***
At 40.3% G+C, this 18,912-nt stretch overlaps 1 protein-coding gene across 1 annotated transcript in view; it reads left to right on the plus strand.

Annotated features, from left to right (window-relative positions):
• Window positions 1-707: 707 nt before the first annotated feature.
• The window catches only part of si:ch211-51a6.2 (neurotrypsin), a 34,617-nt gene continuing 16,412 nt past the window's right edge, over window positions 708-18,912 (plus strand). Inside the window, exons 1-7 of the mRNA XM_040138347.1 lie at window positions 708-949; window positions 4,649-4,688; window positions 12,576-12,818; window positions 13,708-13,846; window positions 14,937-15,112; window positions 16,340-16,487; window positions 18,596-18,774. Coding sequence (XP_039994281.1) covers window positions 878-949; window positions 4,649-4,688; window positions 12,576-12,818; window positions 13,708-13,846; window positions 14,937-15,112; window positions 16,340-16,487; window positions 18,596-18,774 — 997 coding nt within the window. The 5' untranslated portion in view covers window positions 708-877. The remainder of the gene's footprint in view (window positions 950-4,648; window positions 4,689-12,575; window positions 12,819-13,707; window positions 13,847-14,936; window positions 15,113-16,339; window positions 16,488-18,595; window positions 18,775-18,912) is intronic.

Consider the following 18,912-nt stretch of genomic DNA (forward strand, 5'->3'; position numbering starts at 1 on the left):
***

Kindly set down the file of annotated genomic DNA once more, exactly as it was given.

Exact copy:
At 40.3% G+C, this 18,912-nt stretch overlaps 1 protein-coding gene across 1 annotated transcript in view; it reads left to right on the plus strand.

Annotated features, from left to right (window-relative positions):
• Window positions 1-707: 707 nt before the first annotated feature.
• The window catches only part of si:ch211-51a6.2 (neurotrypsin), a 34,617-nt gene continuing 16,412 nt past the window's right edge, over window positions 708-18,912 (plus strand). Inside the window, exons 1-7 of the mRNA XM_040138347.1 lie at window positions 708-949; window positions 4,649-4,688; window positions 12,576-12,818; window positions 13,708-13,846; window positions 14,937-15,112; window positions 16,340-16,487; window positions 18,596-18,774. Coding sequence (XP_039994281.1) covers window positions 878-949; window positions 4,649-4,688; window positions 12,576-12,818; window positions 13,708-13,846; window positions 14,937-15,112; window positions 16,340-16,487; window positions 18,596-18,774 — 997 coding nt within the window. The 5' untranslated portion in view covers window positions 708-877. The remainder of the gene's footprint in view (window positions 950-4,648; window positions 4,689-12,575; window positions 12,819-13,707; window positions 13,847-14,936; window positions 15,113-16,339; window positions 16,488-18,595; window positions 18,775-18,912) is intronic.

Consider the following 18,912-nt stretch of genomic DNA (forward strand, 5'->3'; position numbering starts at 1 on the left):